La Villita

La Villita is a historic arts district that can be found in the city of San Antonio. The city's first neighborhood, this district started out as a rather primitive settlement for squatters in the 1700s. La Villita has come a long way since then, and a storied history is a big part of its charm. Taking a walking tour through this downtown district is one of the top things to do in San Antonio, and there's plenty to enjoy on the side when you're not admiring the historic edifices.

Proximity to the Mission San Antonio de Valero, which is now known as the Alamo, helped to make La Villita San Antonio an attractive place to live during its earliest days. When the Mission San Antonio de Valero went into decline in the late 1700s, the lands that surrounded it, including La Villita, were distributed to civilians, Spanish soldiers, and even some of the mission Native Americans. This now historic arts village in San Antonio began to grow considerably, as did the city itself. More and more European settlers started to move in during the early 1800s, though by 1835, people started moving out. This was the year that the Texas war for independence erupted, and La Villita was very much at the heart of this fight. Among the district's main attractions is the General Cos House. This house was where the military leader of the Mexican forces surrendered to the revolutionary army of Texas in 1835. The following year, thanks in part to successes such as this, Texas managed to establish its independence from Mexico.

While taking a walking tour of La Villita San Antonio, visitors can check out the exterior of the General Cos House. The interior is generally off limits, though the house can be rented for wedding receptions and other special events. The General Cos House predates 1835, making it one of the oldest structures in the district. One of the other top attractions that can be found in La Villita is the Little Church. Work on this small church began in 1879. Today, it is non-denominational and serves as one of the most popular venues for San Antonio weddings. Both of these buildings and the district's other historic edifices benefited from a major revitalization project in the 1930s. Many artists teamed up with the San Antonio Conservation Society during the revitalization efforts, and today, the majority of the restored buildings are crafts shops, boutiques, or restaurants.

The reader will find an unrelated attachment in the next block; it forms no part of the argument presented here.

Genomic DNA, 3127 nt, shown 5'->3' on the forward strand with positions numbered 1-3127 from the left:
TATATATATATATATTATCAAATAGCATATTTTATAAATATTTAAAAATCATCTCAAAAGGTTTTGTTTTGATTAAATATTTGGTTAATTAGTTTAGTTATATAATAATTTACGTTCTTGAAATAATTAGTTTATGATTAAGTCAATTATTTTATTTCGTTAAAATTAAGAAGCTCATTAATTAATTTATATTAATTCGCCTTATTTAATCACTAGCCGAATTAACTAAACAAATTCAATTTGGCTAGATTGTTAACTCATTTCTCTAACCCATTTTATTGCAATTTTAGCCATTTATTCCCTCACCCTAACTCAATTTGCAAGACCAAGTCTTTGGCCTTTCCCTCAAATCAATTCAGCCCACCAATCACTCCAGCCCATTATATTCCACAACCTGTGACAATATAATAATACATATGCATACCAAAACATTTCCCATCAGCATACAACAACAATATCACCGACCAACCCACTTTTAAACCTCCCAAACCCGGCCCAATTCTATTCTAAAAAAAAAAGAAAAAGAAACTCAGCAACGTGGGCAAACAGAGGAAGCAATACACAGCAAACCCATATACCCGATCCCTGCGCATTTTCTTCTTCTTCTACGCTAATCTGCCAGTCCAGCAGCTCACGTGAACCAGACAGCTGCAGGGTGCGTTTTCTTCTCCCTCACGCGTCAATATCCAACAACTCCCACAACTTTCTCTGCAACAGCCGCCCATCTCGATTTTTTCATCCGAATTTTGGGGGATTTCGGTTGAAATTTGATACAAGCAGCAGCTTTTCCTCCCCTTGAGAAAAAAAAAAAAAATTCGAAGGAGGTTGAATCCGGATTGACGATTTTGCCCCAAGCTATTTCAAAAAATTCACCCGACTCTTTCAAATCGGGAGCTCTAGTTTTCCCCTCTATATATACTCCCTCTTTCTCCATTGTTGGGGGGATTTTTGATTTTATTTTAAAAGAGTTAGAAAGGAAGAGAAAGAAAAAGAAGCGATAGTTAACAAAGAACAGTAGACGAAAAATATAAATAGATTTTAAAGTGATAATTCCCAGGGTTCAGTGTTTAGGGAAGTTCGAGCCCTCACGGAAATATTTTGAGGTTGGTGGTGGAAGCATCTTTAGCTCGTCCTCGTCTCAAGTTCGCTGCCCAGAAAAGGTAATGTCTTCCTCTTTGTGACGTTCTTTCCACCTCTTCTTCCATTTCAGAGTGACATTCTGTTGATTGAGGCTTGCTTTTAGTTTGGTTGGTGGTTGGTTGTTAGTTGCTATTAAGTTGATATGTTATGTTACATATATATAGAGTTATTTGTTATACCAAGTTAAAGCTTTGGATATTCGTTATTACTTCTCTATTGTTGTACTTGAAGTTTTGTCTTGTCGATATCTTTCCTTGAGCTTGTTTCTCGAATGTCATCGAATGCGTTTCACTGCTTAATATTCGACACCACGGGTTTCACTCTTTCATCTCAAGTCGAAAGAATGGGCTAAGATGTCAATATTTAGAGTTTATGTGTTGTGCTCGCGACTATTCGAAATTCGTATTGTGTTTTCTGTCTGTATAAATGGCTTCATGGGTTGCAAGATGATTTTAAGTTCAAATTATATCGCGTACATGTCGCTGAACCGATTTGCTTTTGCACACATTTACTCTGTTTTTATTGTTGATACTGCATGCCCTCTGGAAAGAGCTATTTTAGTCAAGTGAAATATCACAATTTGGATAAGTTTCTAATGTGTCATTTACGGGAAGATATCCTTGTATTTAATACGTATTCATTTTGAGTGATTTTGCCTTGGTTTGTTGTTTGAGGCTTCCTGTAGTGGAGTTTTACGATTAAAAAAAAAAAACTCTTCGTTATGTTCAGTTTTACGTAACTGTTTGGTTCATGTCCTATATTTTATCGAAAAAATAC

For those who are planning on enjoying a La Villita San Antonio walking tour, maps that highlight the historical attractions are in good supply at various sites. It only takes about 30 minutes to make your way through this historic arts village in San Antonio, though many visitors get distracted and end up lingering longer than expected. Shopping at La Villita can satisfy at least a few hours on its own. Most of the shops in the district double as art galleries and craft shops, so you might keep an eye out for something to decorate the home with. If you're not in the market for art, you can always look to pick up a new handbag or a pair of cowboy boots. Souvenirs are also in good supply, as are a bunch of other knick-knacks that might pique your interest.

There aren't a ton of restaurants in La Villita San Antonio, though the options should be complete enough if you are interested in getting something to eat in this charming district. Whether you are in the mood for a steak, some seafood, some Mexican cuisine, or just a simple sandwich, the four main restaurants that can be found in this historic arts village in San Antonio have you covered. Cold beer and plenty of other beverages are also available should some drinks be all that you're after.

No visit to San Antonio would arguably be complete without some time in La Villita. The district boasts a lovely Spanish and Mexican atmosphere, and its proximity to other great attractions makes it easy to include on an itinerary. Other attractions that are close by include the famed Alamo, the lofty Tower of the Americas, and the Riverwalk, to name a few. In fact, the Riverwalk forms one of the district's borders. The other borders are formed by Alamo Street, Navarro Street, and Durango Street.

Image: Ann Purcell/SACVB

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